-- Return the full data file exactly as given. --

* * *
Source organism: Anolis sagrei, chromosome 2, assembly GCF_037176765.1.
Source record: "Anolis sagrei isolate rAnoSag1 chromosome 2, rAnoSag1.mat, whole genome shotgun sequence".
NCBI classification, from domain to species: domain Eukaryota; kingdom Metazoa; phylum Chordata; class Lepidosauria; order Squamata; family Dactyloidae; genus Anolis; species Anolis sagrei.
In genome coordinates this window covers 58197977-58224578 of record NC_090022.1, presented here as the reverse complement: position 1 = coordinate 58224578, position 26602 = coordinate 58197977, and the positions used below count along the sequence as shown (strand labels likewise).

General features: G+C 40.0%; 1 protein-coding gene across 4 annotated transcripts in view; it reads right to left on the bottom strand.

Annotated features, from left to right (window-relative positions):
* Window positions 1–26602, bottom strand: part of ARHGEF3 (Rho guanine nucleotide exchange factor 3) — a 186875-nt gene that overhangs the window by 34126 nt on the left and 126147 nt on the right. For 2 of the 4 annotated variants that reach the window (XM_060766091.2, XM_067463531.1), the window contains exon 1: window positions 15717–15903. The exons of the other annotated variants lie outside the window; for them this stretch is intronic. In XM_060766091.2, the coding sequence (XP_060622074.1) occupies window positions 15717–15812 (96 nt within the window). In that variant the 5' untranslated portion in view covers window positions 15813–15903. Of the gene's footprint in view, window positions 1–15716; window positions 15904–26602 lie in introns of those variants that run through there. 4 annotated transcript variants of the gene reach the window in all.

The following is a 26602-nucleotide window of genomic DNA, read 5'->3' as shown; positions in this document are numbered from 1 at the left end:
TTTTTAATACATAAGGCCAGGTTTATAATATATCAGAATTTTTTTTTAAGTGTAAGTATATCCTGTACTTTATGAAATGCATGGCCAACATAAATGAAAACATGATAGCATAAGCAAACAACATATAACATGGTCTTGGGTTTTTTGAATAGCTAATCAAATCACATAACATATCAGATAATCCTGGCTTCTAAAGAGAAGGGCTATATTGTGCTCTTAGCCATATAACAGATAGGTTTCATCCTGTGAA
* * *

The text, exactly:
Source organism: Anolis sagrei, chromosome 2, assembly GCF_037176765.1.
Source record: "Anolis sagrei isolate rAnoSag1 chromosome 2, rAnoSag1.mat, whole genome shotgun sequence".
NCBI classification, from domain to species: domain Eukaryota; kingdom Metazoa; phylum Chordata; class Lepidosauria; order Squamata; family Dactyloidae; genus Anolis; species Anolis sagrei.
In genome coordinates this window covers 58197977-58224578 of record NC_090022.1, presented here as the reverse complement: position 1 = coordinate 58224578, position 26602 = coordinate 58197977, and the positions used below count along the sequence as shown (strand labels likewise).

General features: G+C 40.0%; 1 protein-coding gene across 4 annotated transcripts in view; it reads right to left on the bottom strand.

Annotated features, from left to right (window-relative positions):
* Window positions 1–26602, bottom strand: part of ARHGEF3 (Rho guanine nucleotide exchange factor 3) — a 186875-nt gene that overhangs the window by 34126 nt on the left and 126147 nt on the right. For 2 of the 4 annotated variants that reach the window (XM_060766091.2, XM_067463531.1), the window contains exon 1: window positions 15717–15903. The exons of the other annotated variants lie outside the window; for them this stretch is intronic. In XM_060766091.2, the coding sequence (XP_060622074.1) occupies window positions 15717–15812 (96 nt within the window). In that variant the 5' untranslated portion in view covers window positions 15813–15903. Of the gene's footprint in view, window positions 1–15716; window positions 15904–26602 lie in introns of those variants that run through there. 4 annotated transcript variants of the gene reach the window in all.

The following is a 26602-nucleotide window of genomic DNA, read 5'->3' as shown; positions in this document are numbered from 1 at the left end:
TTTTTAATACATAAGGCCAGGTTTATAATATATCAGAATTTTTTTTTAAGTGTAAGTATATCCTGTACTTTATGAAATGCATGGCCAACATAAATGAAAACATGATAGCATAAGCAAACAACATATAACATGGTCTTGGGTTTTTTGAATAGCTAATCAAATCACATAACATATCAGATAATCCTGGCTTCTAAAGAGAAGGGCTATATTGTGCTCTTAGCCATATAACAGATAGGTTTCATCCTGTGAA